I have added a DFA state machine to the re2net library, as described here. This method computes the DFA states on demand, which makes subsequent matches with the same instance faster. The crude benchmark below shows run times for the NFA (as in part 1), DFA’s first run, DFA’s second run, and C#‘s Regex library as a comparison.
The results below show that the DFA is about an order of magnitude slower than the NFA on the first run (as expected, since the cache is being computed), but an order of magnitude faster on the second run (since the cache is being used).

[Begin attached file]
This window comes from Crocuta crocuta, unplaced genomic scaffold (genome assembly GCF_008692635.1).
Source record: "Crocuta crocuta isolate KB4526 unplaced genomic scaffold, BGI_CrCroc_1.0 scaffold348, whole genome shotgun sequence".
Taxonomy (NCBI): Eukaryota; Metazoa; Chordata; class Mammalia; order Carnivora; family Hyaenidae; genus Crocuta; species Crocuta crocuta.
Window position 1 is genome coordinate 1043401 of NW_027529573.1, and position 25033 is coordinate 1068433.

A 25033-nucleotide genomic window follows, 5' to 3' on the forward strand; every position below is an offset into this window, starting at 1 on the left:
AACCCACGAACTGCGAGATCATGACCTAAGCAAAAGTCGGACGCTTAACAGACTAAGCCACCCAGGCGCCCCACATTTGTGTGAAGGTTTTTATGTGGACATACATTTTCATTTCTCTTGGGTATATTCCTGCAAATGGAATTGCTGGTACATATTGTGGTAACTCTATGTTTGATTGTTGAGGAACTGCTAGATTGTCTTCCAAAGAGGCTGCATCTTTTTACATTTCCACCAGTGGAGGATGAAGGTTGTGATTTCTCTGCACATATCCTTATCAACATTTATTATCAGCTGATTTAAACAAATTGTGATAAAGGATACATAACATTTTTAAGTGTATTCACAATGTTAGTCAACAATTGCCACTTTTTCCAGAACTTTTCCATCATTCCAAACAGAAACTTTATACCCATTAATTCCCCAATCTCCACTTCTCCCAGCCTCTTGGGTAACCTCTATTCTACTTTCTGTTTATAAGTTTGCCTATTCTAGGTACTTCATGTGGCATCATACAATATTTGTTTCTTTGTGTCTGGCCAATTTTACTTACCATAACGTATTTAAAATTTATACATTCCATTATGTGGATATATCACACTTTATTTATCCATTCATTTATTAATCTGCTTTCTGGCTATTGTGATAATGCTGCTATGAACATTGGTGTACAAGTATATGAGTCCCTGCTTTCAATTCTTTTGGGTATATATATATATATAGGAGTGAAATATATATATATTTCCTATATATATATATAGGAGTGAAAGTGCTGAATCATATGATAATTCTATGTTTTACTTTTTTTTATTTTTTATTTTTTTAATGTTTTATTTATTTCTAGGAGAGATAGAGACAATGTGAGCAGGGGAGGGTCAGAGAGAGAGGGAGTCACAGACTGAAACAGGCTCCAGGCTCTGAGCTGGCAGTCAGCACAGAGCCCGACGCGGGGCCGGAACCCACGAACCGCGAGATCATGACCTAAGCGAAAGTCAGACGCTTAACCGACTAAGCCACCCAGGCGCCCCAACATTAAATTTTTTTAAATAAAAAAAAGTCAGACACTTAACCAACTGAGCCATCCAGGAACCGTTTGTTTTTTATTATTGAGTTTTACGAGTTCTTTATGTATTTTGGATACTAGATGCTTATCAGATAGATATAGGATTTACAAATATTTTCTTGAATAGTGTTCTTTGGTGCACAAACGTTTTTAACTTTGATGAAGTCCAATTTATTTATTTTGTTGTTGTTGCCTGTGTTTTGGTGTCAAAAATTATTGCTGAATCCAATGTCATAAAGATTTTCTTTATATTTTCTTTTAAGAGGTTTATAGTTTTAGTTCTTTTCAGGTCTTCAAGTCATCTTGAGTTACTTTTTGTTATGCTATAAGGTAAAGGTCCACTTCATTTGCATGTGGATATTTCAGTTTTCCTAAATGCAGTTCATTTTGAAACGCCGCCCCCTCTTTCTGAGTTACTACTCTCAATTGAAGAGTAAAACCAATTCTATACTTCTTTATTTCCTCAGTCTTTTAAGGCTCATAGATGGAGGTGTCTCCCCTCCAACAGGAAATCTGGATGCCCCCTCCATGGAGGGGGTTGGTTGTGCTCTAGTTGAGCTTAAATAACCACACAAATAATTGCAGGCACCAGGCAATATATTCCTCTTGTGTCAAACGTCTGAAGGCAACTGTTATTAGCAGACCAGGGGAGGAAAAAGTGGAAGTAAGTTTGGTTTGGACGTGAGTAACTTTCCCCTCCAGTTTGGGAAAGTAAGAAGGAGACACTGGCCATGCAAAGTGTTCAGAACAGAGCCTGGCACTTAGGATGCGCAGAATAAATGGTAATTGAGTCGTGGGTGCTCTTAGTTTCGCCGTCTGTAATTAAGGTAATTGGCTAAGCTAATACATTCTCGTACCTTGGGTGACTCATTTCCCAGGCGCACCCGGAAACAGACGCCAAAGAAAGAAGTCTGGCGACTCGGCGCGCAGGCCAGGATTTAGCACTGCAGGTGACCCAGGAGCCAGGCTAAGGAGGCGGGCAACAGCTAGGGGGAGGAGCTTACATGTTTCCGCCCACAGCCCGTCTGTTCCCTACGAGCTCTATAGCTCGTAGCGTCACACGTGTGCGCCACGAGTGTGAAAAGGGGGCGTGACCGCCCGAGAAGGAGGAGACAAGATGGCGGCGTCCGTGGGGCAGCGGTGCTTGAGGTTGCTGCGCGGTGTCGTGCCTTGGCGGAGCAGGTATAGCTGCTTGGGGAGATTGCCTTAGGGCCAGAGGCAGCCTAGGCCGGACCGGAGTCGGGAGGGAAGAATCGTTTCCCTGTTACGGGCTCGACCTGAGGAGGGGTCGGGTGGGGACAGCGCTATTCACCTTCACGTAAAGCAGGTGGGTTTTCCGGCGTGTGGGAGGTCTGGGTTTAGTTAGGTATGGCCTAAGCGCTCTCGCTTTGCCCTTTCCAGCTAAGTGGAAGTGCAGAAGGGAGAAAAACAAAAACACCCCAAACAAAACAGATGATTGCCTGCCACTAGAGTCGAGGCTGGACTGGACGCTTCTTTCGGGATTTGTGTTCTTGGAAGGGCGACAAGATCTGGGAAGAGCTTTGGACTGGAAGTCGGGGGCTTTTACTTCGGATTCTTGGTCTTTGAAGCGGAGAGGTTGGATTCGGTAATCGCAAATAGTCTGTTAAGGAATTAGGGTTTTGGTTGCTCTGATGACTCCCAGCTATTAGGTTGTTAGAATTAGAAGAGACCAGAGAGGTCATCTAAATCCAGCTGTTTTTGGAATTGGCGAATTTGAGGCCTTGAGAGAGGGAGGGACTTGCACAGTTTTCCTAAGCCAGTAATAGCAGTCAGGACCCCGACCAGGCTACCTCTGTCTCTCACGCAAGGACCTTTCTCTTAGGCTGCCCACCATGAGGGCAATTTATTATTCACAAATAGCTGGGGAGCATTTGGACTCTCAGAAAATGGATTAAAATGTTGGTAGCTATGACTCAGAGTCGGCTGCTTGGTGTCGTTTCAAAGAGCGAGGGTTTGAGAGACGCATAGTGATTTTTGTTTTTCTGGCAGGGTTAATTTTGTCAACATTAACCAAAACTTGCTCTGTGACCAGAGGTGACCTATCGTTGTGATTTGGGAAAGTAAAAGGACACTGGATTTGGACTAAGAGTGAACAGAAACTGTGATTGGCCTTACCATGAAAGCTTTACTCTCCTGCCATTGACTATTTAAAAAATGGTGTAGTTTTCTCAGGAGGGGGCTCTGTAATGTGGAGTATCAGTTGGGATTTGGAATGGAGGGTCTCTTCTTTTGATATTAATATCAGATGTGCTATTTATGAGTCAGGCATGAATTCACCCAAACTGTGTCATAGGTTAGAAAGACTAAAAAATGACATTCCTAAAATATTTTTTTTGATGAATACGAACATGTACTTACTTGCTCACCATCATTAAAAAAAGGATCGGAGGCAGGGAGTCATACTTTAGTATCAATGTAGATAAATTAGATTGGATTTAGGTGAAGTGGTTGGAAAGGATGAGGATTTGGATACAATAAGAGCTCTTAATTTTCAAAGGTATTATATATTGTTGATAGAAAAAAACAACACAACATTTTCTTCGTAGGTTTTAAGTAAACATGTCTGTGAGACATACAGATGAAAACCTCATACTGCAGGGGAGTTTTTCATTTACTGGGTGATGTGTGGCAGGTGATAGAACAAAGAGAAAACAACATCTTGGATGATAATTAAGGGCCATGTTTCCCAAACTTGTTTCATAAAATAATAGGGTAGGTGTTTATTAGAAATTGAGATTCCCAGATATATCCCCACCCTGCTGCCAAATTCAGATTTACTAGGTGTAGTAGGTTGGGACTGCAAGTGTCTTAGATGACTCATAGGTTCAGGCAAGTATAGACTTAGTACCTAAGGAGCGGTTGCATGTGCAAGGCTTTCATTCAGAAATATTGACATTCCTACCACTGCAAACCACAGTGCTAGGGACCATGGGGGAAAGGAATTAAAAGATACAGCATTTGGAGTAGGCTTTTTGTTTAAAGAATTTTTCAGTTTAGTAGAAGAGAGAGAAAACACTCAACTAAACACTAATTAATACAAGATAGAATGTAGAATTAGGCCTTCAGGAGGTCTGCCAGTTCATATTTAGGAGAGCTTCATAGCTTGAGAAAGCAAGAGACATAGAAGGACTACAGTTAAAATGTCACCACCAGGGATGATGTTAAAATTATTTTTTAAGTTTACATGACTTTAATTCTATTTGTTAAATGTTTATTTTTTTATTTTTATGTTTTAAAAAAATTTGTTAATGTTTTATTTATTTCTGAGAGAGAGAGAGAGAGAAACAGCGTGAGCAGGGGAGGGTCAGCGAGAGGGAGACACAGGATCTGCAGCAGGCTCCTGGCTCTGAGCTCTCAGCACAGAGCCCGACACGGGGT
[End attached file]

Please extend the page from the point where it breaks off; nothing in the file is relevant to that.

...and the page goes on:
Until now, this has been an academic exercise to learn C# and build a simple regex parser. With that done, the next step is to support the full regex syntax. The RE2 library is this project, but I’m going to use Go’s regexp package since I think the code will be easier to read, and it’s the same implementation. This is all assuming I maintain interest.
Column headers, all times in seconds.
n, NFA, DFA, DFA2, C# Regex: